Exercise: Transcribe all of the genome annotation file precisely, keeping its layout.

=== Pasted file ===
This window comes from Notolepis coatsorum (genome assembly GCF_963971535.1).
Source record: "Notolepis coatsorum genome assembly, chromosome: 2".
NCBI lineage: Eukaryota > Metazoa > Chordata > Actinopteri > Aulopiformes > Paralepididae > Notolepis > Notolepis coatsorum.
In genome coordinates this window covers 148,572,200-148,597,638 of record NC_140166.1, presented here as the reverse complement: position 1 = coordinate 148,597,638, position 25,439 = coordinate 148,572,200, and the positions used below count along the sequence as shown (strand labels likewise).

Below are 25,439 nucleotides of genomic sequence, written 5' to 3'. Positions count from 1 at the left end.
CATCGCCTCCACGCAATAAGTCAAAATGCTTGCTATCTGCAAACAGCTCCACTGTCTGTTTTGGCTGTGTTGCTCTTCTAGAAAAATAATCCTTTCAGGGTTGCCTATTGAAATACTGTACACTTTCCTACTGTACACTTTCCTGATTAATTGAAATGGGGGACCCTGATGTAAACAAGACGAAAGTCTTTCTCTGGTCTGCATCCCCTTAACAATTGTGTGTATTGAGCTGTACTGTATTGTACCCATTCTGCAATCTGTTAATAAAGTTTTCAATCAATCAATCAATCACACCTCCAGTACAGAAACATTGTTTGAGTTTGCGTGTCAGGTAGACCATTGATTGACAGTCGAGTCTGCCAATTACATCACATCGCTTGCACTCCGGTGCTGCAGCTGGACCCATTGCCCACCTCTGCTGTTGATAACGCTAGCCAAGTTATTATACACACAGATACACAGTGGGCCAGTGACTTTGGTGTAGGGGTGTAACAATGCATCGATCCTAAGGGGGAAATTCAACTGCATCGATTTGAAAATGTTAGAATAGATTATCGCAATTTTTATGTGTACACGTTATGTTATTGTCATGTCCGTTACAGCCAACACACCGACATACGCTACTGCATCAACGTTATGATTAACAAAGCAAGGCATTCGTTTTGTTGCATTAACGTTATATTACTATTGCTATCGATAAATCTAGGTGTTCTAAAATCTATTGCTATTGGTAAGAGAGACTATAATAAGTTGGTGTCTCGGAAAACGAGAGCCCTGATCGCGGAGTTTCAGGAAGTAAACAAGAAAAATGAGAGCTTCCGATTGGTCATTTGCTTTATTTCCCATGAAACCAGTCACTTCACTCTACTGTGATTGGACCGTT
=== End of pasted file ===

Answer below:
This window comes from Notolepis coatsorum (genome assembly GCF_963971535.1).
Source record: "Notolepis coatsorum genome assembly, chromosome: 2".
NCBI lineage: Eukaryota > Metazoa > Chordata > Actinopteri > Aulopiformes > Paralepididae > Notolepis > Notolepis coatsorum.
In genome coordinates this window covers 148,572,200-148,597,638 of record NC_140166.1, presented here as the reverse complement: position 1 = coordinate 148,597,638, position 25,439 = coordinate 148,572,200, and the positions used below count along the sequence as shown (strand labels likewise).

Below are 25,439 nucleotides of genomic sequence, written 5' to 3'. Positions count from 1 at the left end.
CATCGCCTCCACGCAATAAGTCAAAATGCTTGCTATCTGCAAACAGCTCCACTGTCTGTTTTGGCTGTGTTGCTCTTCTAGAAAAATAATCCTTTCAGGGTTGCCTATTGAAATACTGTACACTTTCCTACTGTACACTTTCCTGATTAATTGAAATGGGGGACCCTGATGTAAACAAGACGAAAGTCTTTCTCTGGTCTGCATCCCCTTAACAATTGTGTGTATTGAGCTGTACTGTATTGTACCCATTCTGCAATCTGTTAATAAAGTTTTCAATCAATCAATCAATCACACCTCCAGTACAGAAACATTGTTTGAGTTTGCGTGTCAGGTAGACCATTGATTGACAGTCGAGTCTGCCAATTACATCACATCGCTTGCACTCCGGTGCTGCAGCTGGACCCATTGCCCACCTCTGCTGTTGATAACGCTAGCCAAGTTATTATACACACAGATACACAGTGGGCCAGTGACTTTGGTGTAGGGGTGTAACAATGCATCGATCCTAAGGGGGAAATTCAACTGCATCGATTTGAAAATGTTAGAATAGATTATCGCAATTTTTATGTGTACACGTTATGTTATTGTCATGTCCGTTACAGCCAACACACCGACATACGCTACTGCATCAACGTTATGATTAACAAAGCAAGGCATTCGTTTTGTTGCATTAACGTTATATTACTATTGCTATCGATAAATCTAGGTGTTCTAAAATCTATTGCTATTGGTAAGAGAGACTATAATAAGTTGGTGTCTCGGAAAACGAGAGCCCTGATCGCGGAGTTTCAGGAAGTAAACAAGAAAAATGAGAGCTTCCGATTGGTCATTTGCTTTATTTCCCATGAAACCAGTCACTTCACTCTACTGTGATTGGACCGTT